I've found that User Critiques on LuLa is one of a very small group of fora that stays pretty much away from technology and talks about the qualities of actual photographs instead of the virtues of lenses, bodies, complicated and absurd-looking camera carrying gear, and trivia of that nature. Once in a while we run across somebody who holds forth at length about rules of art and practices, but that kind of gibberish usually is ignored and the perp eventually goes away.

I think you're right that mostly we're trying to collect reactions, but I can remember times when I've learned from suggestions that were accompanied by demonstrations of the suggested changes. Happily we're allowed, even encouraged to demonstrate suggestions on an OP's thread, and it's rare for someone to complain about a thread  "hijack." Practically everybody who's been on here for any length of time has a particular approach to photography that's a bit different from all the others, so it's a wonderful learning and teaching tool.

The only fly in the ointment is that no one wants to hurt anyone else's feelings, so sometimes a posting doesn't get the kind of criticism it calls for. On the other hand, there seems to be a lot less of that here than on some of the other fora I've reviewed or been on. People here tend to be honest, though sometimes they're a bit too reserved (except for Slobodan, who always calls a spade a spade).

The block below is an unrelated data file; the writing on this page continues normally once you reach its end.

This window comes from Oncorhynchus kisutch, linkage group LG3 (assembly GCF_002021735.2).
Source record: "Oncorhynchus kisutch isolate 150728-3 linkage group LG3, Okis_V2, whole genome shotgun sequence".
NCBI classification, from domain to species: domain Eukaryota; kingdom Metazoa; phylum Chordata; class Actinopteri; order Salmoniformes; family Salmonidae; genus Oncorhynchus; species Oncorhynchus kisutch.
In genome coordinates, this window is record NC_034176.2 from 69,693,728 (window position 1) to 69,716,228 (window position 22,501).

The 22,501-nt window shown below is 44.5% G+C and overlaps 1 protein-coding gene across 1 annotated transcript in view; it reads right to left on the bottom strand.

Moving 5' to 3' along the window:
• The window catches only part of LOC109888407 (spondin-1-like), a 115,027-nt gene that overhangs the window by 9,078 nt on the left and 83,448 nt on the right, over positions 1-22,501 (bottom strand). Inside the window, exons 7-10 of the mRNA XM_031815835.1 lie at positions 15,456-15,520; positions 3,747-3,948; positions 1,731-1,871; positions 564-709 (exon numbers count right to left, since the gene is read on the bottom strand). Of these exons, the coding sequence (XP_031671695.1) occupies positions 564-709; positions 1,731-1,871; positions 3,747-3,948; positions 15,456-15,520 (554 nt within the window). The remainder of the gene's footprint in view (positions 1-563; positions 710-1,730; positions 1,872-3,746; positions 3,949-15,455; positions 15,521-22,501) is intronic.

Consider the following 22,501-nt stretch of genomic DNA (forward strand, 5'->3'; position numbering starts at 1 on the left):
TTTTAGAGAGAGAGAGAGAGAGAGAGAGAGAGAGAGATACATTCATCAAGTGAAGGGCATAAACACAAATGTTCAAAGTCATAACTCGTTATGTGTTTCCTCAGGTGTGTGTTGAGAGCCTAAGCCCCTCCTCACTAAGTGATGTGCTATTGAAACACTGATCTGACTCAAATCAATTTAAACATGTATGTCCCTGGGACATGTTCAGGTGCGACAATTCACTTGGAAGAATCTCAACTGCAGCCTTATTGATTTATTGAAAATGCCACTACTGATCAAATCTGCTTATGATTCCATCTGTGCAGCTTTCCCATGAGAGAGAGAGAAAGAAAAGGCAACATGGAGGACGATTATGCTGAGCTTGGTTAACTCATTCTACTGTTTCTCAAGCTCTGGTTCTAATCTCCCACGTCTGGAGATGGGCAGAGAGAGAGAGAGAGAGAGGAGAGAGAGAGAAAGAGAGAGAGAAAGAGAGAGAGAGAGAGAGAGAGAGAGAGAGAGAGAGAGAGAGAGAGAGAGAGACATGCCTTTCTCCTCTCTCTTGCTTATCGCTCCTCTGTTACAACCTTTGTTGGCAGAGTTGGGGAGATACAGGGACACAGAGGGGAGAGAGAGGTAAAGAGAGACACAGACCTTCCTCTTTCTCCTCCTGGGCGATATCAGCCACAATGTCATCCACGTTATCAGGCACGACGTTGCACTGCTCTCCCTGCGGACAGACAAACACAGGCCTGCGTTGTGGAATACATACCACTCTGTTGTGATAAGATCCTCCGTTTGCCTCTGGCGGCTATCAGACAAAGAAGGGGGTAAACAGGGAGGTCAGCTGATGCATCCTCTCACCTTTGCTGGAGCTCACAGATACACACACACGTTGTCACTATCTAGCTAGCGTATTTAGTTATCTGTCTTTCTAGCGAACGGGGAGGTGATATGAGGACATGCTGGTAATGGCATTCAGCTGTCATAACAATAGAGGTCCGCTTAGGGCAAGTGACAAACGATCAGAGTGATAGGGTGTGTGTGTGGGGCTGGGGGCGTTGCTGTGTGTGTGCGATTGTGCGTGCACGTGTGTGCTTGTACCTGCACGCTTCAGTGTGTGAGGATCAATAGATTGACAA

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Tony Jay
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« Reply #3 on: July 22, 2012, 09:10:47 PM »
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I'll second those comments Russ.

Regards

Tony Jay
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jule
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« Reply #4 on: July 23, 2012, 03:55:48 AM »
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The only fly in the ointment is that no one wants to hurt anyone else's feelings, so sometimes a posting doesn't get the kind of criticism it calls for. On the other hand, there seems to be a lot less of that here than on some of the other fora I've reviewed or been on. People here tend to be honest, though sometimes they're a bit too reserved (except for Slobodan, who always calls a spade a spade).


I end up getting myself into some hot water sometimes Russ because I tend to be very honest about expressing my own personal opinion.... and don't hold back, :-) I endeavour to always be polite.....and usually qualify that it is JUST my opinion... and heck.... that's ALL it is ! ... one person's opinion. I figure if I am polite and respectful; I am not responsible for someone else if they feel hurt by what I have said... then that enables me to just honestly express what i feel or think.

Julie

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« Reply #5 on: July 23, 2012, 05:43:26 AM »
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The only fly in the ointment is that no one wants to hurt anyone else's feelings, so sometimes a posting doesn't get the kind of criticism it calls for.

Is that a bit of self reflection? If anyone calls for critique but really wants praise, they are inevitably going to hurt themselves. Not because of suggestions and comments, but because of incongruent expectations…
 
I am a firm believer that if you are not willing to tell the truth, it will hamper change. And no change is no growth. And no growth is a premature death…
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Oscar Rysdyk
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amolitor
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« Reply #6 on: July 23, 2012, 08:51:21 AM »